Liverpool postcard:Port Sunlight A completely different kind of soap opera took place on the other side of the Mersey, halfway down the Wirral (so not officially in Liverpool, yes, I know). The soap in question was Sunlight, Lever Brother's pioneering laundry detergent, which didn't smell of carbolic and was the first domestic bar to be sold cut and wrapped. With its success came the need to build a large manufacturing plant, so a riverside site was selected and Port Sunlight was born. What makes it special is the garden village William Lever built to house his workforce, a place of function, benevolence and beauty, and not what late Victorian society was used to. Each of the 800 houses is unique, grouped into blocks designed by different architects, with all the attention to detail you'd expect from an Arts and Crafts environment. Wandering round what strikes you is the sense of scale and space, and greenery, beauty, and that this is somewhere you'd be inordinately proud to live. But it's also far less working class than it used to be, no longer the sole preserve of Unilever staff after private sales began in the 1980s, and the cars driving round the broad boulevards suggest considerable upmarketing has occurred.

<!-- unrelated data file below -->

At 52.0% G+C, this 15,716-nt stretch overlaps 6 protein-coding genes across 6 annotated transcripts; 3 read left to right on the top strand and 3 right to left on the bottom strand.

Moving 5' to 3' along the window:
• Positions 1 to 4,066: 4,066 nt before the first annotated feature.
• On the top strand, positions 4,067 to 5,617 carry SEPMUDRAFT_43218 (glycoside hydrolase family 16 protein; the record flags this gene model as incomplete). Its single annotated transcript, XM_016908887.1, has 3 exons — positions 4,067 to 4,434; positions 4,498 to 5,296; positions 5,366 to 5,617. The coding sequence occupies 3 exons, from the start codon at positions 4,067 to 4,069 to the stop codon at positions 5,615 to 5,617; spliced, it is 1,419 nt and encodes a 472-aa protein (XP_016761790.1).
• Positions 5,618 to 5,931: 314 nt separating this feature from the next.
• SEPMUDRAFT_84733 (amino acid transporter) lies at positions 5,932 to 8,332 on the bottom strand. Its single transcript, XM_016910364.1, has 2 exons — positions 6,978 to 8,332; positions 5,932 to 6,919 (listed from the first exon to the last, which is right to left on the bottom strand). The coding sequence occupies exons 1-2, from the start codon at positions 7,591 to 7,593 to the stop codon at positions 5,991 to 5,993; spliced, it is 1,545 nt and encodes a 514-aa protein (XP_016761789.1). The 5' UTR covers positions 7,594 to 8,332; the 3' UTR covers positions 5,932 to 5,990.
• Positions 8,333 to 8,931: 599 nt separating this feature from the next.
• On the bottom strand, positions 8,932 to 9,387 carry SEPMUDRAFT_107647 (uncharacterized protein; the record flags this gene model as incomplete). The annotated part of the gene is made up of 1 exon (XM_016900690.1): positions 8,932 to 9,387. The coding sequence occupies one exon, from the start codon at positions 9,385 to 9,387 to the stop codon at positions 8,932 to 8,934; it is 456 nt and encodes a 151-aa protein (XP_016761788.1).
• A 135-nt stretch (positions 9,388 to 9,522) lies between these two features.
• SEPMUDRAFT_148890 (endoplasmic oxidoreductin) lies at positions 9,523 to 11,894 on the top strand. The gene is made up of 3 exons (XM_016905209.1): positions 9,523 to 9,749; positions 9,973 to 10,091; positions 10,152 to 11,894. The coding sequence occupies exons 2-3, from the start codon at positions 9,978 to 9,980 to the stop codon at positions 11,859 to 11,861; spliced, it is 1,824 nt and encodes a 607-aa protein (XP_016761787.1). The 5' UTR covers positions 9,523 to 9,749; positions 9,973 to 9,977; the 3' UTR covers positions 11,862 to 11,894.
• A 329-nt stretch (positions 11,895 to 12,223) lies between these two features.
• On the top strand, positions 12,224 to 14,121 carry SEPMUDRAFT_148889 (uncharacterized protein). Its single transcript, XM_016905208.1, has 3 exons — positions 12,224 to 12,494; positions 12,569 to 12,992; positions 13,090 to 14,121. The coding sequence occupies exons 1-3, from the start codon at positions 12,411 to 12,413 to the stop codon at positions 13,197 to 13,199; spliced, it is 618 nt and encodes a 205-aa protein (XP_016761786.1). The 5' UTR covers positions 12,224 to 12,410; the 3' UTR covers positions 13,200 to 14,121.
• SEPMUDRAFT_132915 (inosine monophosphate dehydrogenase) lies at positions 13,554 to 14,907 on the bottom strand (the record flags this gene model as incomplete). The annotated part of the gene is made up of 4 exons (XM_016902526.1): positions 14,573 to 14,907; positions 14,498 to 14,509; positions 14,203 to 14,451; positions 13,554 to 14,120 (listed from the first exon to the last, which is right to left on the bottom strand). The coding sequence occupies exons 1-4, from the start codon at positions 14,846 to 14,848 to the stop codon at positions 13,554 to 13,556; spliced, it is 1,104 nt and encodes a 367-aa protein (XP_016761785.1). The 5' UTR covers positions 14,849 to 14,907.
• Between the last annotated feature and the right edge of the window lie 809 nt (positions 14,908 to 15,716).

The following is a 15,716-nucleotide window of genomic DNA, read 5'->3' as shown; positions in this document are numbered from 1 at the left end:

As well as housing, Lever kitted out Port Sunlight with a fine array of municipal buildings. These included a cottage hospital (now a hotel), a Technical Institute (now flats) and an open air swimming pool (now a garden centre). The Girls' Club building now houses Port Sunlight Museum, which I turned up too late to enjoy, as the crowd outside sipping their cups of tea drank up and moved on. But there was time to look round one late arrival to the village which still fulfils its original purpose. The Lady Lever Art Gallery was built in Beaux Arts style to house the philanthropist's acclaimed collection of art, furniture and ceramics, and opened in 1922 a few years before his death. It still looksstunning, despite the rebuilding works going on up one end, and entrance is free (because Liverpool museums are excellent like that). The main gallery has a feel of Dulwich Picture Gallery about it - one long room with high walls bedecked with art - but with considerably more rooms off to each side, and packed with a much wider variety of pieces. One rotunda houses classical sculptures, another gallery exquisite Chinoiserie, plus there are five period rooms decked out with all the soft furnishings of eras past. Again looking round there's a feeling that Port Sunlight is now a very middle class day out, but then this is the Wirral, and Port Sunlight remains very much for all. [11 photos]